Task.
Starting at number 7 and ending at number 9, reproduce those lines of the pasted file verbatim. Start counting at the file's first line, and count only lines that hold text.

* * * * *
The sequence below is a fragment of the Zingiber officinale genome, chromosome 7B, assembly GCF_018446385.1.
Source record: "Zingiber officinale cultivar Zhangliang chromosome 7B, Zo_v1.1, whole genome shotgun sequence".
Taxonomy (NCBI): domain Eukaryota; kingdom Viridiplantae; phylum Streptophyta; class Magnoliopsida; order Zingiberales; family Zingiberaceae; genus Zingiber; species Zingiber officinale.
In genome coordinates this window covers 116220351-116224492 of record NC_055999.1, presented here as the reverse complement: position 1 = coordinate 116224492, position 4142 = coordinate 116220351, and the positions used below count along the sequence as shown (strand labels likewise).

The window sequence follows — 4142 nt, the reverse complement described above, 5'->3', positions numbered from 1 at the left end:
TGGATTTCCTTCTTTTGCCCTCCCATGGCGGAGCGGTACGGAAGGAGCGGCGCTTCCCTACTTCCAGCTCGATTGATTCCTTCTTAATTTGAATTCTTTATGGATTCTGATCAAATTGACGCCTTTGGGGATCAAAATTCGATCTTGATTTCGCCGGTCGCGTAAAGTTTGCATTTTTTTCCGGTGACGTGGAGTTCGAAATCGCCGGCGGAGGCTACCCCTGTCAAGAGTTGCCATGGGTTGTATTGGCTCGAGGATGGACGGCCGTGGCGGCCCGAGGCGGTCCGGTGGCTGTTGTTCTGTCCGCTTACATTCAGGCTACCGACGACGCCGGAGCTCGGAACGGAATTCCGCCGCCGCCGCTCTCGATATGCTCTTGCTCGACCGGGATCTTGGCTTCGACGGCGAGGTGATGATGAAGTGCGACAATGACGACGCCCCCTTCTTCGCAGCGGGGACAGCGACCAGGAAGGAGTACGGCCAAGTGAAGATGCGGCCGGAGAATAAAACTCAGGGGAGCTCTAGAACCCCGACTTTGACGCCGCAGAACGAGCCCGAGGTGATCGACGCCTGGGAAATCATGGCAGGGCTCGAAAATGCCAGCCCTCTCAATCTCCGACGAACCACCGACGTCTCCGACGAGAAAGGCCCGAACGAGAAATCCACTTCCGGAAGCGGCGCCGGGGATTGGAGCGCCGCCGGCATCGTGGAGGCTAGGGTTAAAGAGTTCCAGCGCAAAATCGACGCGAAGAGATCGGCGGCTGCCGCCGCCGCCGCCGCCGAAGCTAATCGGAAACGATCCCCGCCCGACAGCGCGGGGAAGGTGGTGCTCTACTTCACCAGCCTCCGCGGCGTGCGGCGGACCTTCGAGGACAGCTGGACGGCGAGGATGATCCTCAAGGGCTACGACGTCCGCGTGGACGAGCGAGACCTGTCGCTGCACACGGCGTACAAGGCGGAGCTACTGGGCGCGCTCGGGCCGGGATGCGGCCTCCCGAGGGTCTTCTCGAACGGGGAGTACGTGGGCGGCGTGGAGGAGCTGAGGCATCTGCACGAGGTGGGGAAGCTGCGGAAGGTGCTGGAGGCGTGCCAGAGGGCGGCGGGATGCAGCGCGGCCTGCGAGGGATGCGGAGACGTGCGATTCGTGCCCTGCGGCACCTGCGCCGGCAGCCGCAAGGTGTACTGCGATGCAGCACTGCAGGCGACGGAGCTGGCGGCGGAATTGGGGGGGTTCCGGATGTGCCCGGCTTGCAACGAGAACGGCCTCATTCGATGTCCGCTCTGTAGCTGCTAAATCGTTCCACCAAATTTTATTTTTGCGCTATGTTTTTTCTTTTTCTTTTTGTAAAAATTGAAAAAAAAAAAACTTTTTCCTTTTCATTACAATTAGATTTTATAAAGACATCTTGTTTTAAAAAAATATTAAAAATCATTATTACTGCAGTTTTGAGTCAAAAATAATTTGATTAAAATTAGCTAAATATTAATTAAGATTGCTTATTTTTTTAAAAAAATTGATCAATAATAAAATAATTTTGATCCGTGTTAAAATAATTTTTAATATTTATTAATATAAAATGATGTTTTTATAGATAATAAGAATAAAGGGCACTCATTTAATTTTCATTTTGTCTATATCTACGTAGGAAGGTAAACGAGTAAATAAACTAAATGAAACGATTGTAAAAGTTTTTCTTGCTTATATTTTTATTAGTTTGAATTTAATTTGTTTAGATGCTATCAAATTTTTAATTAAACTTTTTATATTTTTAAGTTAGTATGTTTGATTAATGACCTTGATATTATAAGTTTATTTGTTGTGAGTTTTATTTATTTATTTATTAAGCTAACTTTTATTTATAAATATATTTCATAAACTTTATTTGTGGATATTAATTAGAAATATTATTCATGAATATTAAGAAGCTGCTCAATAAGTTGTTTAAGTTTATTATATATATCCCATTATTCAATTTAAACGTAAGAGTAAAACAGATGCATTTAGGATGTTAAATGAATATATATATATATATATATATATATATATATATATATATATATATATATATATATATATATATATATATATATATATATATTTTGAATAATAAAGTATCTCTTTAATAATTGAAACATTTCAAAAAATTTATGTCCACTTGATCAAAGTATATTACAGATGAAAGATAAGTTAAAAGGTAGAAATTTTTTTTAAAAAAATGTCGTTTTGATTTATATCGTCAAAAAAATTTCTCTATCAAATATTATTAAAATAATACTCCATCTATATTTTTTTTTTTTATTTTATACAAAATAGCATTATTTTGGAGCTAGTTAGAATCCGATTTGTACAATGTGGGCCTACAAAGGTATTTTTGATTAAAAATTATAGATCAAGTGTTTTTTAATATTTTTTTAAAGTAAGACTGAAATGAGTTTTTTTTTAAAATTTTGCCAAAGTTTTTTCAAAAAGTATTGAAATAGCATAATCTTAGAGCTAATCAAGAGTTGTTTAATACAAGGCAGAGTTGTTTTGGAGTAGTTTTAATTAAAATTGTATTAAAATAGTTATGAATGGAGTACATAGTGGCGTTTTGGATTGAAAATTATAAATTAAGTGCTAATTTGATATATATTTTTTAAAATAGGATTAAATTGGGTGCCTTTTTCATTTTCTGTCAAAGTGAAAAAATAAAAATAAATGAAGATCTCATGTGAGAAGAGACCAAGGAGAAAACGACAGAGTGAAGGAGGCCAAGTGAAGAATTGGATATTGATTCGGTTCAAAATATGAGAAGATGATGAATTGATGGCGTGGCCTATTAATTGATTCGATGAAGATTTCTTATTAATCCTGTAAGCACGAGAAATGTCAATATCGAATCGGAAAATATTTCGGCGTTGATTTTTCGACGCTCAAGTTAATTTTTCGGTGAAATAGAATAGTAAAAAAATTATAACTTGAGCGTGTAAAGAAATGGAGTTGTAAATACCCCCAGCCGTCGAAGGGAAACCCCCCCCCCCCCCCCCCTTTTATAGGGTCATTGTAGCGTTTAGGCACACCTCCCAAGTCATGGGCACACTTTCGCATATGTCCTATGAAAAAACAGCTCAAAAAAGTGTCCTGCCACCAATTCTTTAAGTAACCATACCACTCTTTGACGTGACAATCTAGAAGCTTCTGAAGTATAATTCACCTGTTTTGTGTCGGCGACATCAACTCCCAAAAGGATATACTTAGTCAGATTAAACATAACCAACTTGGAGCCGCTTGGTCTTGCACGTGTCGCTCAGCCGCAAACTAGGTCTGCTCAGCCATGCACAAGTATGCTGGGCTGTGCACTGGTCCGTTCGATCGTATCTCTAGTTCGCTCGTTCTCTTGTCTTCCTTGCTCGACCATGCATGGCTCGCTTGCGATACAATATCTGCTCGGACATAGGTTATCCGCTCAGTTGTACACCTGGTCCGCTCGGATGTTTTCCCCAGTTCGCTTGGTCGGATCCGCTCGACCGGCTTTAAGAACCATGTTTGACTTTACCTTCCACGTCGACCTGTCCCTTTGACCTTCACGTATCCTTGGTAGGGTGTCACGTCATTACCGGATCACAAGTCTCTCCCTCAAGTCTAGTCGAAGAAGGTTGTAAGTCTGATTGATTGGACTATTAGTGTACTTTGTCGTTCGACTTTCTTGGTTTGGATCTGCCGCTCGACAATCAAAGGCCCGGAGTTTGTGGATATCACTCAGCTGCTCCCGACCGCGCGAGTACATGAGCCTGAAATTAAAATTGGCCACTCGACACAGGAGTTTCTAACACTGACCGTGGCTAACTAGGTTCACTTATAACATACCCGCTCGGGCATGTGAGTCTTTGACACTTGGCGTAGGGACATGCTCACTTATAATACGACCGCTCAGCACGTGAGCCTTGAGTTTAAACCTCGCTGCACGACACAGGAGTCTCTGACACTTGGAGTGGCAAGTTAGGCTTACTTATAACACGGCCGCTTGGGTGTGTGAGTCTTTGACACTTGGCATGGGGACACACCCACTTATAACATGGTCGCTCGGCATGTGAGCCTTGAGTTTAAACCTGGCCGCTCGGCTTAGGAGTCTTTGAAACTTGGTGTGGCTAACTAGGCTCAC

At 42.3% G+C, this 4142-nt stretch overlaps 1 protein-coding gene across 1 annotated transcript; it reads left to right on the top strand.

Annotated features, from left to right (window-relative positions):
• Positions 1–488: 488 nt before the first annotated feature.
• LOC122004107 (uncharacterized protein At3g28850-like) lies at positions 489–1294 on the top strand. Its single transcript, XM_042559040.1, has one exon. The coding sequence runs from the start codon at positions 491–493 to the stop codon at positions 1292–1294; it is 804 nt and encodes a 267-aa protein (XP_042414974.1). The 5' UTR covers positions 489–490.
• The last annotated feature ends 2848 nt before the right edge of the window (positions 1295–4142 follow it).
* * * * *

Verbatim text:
At 42.3% G+C, this 4142-nt stretch overlaps 1 protein-coding gene across 1 annotated transcript; it reads left to right on the top strand.

Annotated features, from left to right (window-relative positions):
• Positions 1–488: 488 nt before the first annotated feature.